What to Stop Saying to Yourself in Recovery

Expectations are funny things in that they can elevate you to a certain level due to self-competition. You want to get better for yourself, meet those goals, and hit those deadlines because they make you feel good. When it turns into something else, you might start feeling let down, frustrated, angry, and even depressed and triggered in recovery. Rather than telling yourself you are going to do this or try that, or even beating yourself up for not managing recovery well, it pays to stop and listen to your self-talk and see if you can turn it around to something positive instead.

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Anxiety and Stress

When you feel anxious or stressed, your brain is tempted to cut corners. This means it will find shortcuts to things that make you feel like you should be doing things you’re not. A must-do list or belief in some way you think about how the world should work and how you should behave. These are boxes the brain creates and builds to put things into perspective but it tends not to be accurate or helpful. When you think about how to move beyond this dialogue, it helps to focus on what brings up anxiety and stress and how to navigate it better in recovery.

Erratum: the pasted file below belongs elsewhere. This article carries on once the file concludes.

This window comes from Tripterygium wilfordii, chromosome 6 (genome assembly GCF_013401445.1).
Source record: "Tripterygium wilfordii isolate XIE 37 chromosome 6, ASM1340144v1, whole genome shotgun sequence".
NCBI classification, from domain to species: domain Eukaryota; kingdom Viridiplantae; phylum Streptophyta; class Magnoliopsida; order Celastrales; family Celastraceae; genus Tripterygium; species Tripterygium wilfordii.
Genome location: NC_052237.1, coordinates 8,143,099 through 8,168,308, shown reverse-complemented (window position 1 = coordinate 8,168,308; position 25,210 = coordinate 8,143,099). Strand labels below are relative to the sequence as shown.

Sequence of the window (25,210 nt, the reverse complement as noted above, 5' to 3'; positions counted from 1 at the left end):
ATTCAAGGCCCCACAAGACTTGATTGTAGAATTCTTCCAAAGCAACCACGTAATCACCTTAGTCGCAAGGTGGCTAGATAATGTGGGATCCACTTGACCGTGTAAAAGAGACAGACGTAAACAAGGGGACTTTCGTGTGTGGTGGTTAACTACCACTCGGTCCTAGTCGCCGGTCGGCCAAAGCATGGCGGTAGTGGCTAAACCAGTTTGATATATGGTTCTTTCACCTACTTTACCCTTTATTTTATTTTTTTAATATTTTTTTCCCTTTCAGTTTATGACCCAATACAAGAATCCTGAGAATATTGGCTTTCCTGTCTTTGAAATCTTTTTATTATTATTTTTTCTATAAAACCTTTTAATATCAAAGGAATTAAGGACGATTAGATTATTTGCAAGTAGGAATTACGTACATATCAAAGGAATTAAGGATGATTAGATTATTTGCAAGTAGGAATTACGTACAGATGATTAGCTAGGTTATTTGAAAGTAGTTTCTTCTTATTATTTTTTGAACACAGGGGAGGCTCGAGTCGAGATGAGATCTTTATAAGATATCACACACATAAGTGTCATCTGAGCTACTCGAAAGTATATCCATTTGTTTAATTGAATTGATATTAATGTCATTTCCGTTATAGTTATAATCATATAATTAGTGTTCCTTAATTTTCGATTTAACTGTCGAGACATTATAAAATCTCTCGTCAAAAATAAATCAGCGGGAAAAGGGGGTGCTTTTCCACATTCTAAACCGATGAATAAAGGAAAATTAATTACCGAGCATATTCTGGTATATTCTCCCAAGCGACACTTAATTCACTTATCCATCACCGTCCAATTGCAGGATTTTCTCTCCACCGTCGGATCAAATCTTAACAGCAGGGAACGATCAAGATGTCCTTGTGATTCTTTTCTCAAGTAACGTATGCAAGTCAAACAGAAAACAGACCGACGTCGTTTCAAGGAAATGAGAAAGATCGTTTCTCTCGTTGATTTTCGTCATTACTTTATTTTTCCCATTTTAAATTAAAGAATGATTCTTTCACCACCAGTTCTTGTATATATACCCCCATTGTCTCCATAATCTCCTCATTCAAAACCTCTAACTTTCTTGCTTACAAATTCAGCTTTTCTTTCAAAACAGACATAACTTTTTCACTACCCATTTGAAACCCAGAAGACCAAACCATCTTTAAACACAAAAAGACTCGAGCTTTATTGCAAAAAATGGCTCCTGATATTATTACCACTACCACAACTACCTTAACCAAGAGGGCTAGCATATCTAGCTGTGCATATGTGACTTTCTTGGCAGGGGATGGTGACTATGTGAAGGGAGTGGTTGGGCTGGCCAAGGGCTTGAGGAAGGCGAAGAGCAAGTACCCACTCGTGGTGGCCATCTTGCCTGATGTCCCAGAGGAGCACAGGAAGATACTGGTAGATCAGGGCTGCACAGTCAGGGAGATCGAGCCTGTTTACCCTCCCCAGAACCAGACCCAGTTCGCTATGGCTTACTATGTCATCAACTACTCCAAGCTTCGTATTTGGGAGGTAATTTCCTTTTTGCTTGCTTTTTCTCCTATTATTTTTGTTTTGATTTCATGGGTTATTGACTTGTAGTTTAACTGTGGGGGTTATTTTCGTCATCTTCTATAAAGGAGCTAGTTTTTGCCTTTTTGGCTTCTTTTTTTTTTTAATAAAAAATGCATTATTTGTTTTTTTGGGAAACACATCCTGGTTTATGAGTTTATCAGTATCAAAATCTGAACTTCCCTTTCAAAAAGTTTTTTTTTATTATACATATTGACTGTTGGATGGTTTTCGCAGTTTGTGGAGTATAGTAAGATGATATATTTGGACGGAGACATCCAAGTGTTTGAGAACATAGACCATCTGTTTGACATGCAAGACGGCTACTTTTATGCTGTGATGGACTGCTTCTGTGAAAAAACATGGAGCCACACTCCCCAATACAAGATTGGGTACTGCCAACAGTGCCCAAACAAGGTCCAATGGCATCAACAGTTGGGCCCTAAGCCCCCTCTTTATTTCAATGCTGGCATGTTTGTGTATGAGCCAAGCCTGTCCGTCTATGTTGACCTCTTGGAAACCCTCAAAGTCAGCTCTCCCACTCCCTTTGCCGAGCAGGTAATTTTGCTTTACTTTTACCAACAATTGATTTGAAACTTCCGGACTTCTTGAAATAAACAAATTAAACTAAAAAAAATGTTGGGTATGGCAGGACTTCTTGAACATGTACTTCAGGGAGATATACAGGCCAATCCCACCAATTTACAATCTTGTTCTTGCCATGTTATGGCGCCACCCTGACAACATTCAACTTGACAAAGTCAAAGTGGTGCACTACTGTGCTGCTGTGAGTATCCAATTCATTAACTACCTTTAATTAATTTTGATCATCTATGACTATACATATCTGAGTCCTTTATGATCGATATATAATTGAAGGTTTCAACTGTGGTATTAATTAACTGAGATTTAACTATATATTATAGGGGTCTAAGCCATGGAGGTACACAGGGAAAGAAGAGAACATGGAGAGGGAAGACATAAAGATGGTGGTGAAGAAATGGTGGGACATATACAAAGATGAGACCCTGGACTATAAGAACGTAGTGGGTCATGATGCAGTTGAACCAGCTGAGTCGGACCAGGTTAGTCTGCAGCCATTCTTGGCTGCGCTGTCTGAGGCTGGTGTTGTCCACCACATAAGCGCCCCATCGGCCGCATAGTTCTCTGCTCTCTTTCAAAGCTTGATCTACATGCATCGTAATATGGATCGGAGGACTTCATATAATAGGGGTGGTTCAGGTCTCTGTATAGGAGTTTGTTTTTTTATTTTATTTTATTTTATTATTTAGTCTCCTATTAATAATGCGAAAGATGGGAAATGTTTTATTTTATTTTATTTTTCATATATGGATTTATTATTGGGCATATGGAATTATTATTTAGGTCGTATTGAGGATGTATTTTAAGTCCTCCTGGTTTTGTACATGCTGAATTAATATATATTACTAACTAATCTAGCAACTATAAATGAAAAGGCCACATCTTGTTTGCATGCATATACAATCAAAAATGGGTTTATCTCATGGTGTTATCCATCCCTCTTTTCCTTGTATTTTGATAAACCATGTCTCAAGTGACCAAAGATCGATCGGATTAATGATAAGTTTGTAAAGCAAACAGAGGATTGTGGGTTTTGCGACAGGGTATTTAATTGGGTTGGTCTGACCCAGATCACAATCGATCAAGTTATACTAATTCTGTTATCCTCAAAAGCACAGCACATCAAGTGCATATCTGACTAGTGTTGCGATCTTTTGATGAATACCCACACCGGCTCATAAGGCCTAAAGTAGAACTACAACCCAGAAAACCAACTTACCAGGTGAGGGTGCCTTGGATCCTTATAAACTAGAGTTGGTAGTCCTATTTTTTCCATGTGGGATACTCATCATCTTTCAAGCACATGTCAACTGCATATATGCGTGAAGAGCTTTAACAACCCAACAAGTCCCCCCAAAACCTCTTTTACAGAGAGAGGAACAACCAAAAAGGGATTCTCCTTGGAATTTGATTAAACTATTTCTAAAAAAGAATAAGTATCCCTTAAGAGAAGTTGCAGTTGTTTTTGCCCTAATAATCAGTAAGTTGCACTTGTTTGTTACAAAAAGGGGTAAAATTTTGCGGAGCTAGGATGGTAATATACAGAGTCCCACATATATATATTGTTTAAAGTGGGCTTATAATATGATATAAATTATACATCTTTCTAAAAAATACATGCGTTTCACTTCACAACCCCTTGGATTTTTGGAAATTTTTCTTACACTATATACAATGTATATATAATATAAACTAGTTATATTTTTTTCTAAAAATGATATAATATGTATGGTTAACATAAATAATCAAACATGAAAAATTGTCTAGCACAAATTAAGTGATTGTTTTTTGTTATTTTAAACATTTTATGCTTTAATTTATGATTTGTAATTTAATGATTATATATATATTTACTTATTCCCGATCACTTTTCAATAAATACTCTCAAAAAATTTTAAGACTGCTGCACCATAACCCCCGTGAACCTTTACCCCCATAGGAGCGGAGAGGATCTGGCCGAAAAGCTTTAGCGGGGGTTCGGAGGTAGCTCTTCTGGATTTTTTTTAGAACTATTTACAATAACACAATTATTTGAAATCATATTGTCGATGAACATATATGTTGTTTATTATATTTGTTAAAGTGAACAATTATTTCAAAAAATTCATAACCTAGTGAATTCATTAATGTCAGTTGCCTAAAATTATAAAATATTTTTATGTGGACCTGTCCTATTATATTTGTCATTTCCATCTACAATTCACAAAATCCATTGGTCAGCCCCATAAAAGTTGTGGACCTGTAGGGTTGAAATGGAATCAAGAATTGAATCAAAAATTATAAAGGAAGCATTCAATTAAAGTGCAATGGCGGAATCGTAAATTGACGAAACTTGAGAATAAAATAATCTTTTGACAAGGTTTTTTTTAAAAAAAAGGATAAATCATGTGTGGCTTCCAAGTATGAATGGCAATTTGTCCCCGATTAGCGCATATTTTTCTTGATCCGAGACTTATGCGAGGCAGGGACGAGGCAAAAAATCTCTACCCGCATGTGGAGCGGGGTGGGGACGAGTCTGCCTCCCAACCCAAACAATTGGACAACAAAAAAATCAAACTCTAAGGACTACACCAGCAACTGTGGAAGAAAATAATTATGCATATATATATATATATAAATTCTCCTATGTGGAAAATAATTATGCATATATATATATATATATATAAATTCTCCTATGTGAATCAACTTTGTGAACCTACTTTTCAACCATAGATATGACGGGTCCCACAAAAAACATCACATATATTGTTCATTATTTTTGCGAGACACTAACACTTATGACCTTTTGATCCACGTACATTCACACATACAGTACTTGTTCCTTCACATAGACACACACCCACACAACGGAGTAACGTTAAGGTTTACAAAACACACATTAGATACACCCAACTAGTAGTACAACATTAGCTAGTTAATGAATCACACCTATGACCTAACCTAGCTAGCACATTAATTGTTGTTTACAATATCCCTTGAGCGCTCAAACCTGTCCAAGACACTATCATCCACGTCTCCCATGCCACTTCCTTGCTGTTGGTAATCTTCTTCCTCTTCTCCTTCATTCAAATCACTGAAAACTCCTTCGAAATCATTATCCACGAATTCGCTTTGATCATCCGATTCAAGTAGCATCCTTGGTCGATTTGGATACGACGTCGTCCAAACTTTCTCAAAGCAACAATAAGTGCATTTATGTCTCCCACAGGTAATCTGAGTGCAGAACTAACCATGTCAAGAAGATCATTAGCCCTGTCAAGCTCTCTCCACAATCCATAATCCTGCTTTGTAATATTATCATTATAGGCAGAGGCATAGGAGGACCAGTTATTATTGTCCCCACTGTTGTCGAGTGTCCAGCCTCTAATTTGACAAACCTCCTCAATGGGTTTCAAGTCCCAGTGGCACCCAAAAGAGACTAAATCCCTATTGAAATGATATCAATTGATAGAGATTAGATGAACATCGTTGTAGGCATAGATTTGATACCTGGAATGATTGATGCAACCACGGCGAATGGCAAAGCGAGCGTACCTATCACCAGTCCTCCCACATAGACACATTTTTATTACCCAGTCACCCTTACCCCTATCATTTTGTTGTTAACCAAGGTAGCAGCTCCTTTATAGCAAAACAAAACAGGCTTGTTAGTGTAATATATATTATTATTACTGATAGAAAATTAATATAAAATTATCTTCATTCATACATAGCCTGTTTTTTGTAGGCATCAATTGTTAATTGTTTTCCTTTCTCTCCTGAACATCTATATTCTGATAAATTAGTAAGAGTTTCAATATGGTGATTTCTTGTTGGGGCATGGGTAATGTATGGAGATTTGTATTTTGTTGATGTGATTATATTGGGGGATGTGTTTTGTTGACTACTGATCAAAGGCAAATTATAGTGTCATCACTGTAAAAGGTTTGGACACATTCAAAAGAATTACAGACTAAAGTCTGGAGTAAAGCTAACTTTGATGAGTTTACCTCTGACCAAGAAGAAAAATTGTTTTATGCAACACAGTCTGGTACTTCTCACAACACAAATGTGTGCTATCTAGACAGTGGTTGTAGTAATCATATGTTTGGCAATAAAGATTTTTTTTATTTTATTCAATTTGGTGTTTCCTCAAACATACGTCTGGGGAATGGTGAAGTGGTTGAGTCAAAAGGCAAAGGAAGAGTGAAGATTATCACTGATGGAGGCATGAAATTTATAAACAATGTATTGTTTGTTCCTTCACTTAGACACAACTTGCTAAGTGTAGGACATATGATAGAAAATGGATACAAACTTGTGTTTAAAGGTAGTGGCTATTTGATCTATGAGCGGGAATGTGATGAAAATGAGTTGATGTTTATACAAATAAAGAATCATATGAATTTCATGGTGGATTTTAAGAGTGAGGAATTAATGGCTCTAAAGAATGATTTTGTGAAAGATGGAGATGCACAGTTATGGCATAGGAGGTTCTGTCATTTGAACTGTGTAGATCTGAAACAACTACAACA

I Need Love

Everyone needs to have some affection and companionship. The connection is what makes people human, after all, and should not be downplayed.  Some need more connection than others to thrive. It is incredibly human to want to be accepted, loved, and praised. You become someone who changes to suit others’ ideas and that is not what you need when you think about how you need love. If you are changing to meet others’ needs, then you don’t need their love that badly. The reality is that you can never make everyone happy all the time. This ‘must-do’ is dangerous and irrational. Try focusing on your values, instead. What actions create space for self-respect? How can you be kind to others rather than simply seeking out their love? What do you need from your peers and what is practical?

I Must Be Successful